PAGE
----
The American Action Forum recently assessed the plausible effects of a ruling for the plaintiff in the Supreme Court case, King v Burwell, concerning the legality of subsidies in the federally-run health insurance exchanges implemented under the Affordable Care Act. At the time of writing, the most up-to-date number for enrollees at risk of losing a health insurance subsidy was 7.7 million. But this week, the Center for Medicaid and Medicare Services released an update to enrollment figure that counts effectuated enrollment, which includes only households that have paid an insurance premium. As generally expected, roughly 15 percent of individuals with “plan selections” did not pay a premium and become actually enrolled. In light of this most recent update, roughly 6.6 million individuals across 37 states are at risk of losing their subsidies. The other impact estimates in the original AAF research remains unaffected, including 11.1 million people that will no longer face the threat of an individual mandate penalty.
If the Supreme Court later this month strikes down Obamacare subsidies in states with federal insurance exchanges, the narrative is simple: The health care law could be fatally crippled and marketplaces will fall into 34 simultaneous death spirals.
But what if Obamacare’s conservative challengers lose King v. Burwell?
If that question seems less sexy in a policy sense, that’s because it is. Essentially, if the Court decides the federal government is on the right side of the law, nothing happens; business continues as usual in all 50 states’ Obamacare exchanges. People keep their insurance as is.
But politically, an Obama administration win would mean volumes.
Just a few years ago, lawmakers in this left-leaning state viewed President Obama’s Affordable Care Act as little more than a pit stop on the road to a far more ambitious goal: single-payer, universal health care for all residents.
Then things unraveled. The online insurance marketplace that Vermont built to enroll people in private coverage under the law had extensive technical failures.
Washington has made a hash of health care. But that doesn’t mean that government should abandon the project of reforming our medical system. Those reforms are best carried out by the states. The federal government should provide states the resources and the opportunity to replace Obamacare with something better, something that is fair both to Julie and to those who are paying her medical bills.
The Supreme Court’s King v. Burwell ruling will make headlines whenever it arrives. It will also be genuine news to much of the country. The Kaiser Family Foundation’s Health Policy News Index, which tracks how closely the public follows health stories in the news, found that 59% of Americans have not been paying much or any attention to news stories about the case, and only 16% have been following very closely. That means that when the verdict comes the media’s first job will be to explain what the case was about.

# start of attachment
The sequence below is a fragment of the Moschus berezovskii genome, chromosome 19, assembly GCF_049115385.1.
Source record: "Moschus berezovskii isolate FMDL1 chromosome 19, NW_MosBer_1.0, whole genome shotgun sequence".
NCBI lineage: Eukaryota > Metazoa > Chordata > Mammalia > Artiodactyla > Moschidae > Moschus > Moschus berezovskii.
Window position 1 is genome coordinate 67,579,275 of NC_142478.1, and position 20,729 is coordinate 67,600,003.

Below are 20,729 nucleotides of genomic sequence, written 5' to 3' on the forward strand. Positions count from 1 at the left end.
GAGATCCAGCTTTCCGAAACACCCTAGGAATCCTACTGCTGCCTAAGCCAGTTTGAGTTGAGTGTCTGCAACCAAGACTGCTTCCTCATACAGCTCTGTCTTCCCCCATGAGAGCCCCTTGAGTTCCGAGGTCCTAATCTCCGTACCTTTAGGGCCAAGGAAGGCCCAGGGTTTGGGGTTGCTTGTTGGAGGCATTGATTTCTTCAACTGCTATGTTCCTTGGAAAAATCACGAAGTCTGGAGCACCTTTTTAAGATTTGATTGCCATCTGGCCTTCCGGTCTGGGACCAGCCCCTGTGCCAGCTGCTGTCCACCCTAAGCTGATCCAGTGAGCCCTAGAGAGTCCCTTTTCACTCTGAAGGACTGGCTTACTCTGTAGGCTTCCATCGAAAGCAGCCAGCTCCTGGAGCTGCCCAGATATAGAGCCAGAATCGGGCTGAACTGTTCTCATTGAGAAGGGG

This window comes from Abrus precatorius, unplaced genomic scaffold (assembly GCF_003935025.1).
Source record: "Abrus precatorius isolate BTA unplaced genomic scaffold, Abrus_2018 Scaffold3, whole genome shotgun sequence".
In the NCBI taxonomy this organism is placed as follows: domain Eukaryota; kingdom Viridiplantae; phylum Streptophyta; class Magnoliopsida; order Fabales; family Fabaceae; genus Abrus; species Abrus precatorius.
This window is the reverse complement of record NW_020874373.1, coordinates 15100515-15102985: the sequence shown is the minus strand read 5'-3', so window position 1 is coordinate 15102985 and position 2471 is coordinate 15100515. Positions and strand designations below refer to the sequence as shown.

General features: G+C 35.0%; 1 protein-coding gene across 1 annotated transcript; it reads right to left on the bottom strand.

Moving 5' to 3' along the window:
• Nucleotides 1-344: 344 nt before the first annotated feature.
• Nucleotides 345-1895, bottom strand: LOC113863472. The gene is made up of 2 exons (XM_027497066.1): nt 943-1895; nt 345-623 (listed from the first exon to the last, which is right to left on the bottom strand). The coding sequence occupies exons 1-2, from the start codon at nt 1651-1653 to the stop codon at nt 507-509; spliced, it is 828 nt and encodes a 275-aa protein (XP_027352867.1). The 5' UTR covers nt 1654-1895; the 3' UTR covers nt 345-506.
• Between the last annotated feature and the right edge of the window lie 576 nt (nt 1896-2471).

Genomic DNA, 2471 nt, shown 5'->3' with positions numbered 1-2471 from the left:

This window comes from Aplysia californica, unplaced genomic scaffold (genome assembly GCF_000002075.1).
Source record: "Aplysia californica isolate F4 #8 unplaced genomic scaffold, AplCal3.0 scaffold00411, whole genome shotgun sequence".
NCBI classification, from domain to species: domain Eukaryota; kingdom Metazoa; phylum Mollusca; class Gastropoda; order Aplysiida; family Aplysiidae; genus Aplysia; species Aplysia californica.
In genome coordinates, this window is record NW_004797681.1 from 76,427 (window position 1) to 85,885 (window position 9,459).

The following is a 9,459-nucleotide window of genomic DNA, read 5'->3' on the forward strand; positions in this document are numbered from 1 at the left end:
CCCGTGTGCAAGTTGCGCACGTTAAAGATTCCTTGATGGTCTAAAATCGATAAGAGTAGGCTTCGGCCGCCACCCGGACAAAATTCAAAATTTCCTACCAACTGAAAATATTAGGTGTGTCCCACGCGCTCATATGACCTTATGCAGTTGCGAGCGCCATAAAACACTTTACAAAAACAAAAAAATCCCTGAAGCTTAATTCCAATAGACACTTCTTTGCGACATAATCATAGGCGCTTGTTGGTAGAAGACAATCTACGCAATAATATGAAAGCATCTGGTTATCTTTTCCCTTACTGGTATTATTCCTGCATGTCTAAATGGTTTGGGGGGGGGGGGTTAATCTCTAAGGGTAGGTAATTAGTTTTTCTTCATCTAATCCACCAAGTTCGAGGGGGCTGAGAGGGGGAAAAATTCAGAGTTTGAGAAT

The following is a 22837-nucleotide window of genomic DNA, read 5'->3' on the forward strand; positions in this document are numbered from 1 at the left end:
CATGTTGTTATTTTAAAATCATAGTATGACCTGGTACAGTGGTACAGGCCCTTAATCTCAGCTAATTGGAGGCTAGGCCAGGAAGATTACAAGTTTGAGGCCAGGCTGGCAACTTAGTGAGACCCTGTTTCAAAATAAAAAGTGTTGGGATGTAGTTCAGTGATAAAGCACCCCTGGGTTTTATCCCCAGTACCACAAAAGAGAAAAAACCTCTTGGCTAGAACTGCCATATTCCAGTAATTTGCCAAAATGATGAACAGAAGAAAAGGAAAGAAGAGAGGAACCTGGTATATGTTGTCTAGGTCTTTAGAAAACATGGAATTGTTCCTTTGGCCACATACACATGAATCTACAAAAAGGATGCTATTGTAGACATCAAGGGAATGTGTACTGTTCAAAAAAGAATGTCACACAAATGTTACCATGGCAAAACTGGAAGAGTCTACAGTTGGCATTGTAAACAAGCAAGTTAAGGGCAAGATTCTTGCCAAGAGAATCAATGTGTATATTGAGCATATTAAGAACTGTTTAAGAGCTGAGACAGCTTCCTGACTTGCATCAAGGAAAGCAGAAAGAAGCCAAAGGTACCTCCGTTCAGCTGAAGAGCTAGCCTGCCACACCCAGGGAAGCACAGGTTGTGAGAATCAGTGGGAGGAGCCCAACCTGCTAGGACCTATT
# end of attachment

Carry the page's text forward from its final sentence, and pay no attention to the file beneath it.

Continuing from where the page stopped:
The health law was designed to cover the poorest people by expanding Medicaid, the federal-state program for low-income people. But the Supreme Court made that optional. The result in states that didn’t expand Medicaid is a gap, where some people make too much money to qualify for Medicaid but not enough to qualify for insurance subsidies.
The Affordable Care Act is once again before the Supreme Court. This time it’s not about whether the government can force you to have health insurance or pay a penalty. It can. That is so “2012.”
Now, in the case of King v. Burwell, the meaning of six words in a thousand-page law is under scrutiny. Those words could determine whether millions of Americans can afford to buy health insurance.
After a passionate debate, the Florida Senate passed a bill Wednesday that would let a half million people use billions in federal dollars to buy health insurance, and added new measures to address criticism from the House, chiefly that the program would end in three years.
A majority of Republicans supported the controversial health care bill. Earlier this week, a state economist said the plan would save the state money. A top state health official warned it was unclear whether more or less people would gain coverage under the bill.
House conservatives are hinting at support for a temporary extension of Obama-Care subsidies if the Supreme Court cripples the law, even as they set up a working group to develop their own plan.
The high court is set to rule later this month in the case of King v. Burwell, which could invalidate subsidies for millions of people in at least 34 states using the federally run marketplace. Republicans say they need to be ready to address people losing their coverage, but have yet to coalesce around a plan.
Now another proposal is in the works. Members of the conservative House Freedom Caucus told The Hill they are setting up a group of four or five lawmakers, led by Rep. John Fleming (R-La.). The lawmakers will develop a plan meant to influence the main House working group led by Rep. Paul Ryan (R-Wis.) and two other panel chairmen, which Fleming complained is meeting in “secret.”
The Supreme Court could wipe away health insurance for millions of Americans when it resolves the latest fight over President Barack Obama’s health overhaul. But would the court take away a benefit from so many people? Should the justices even consider such consequences?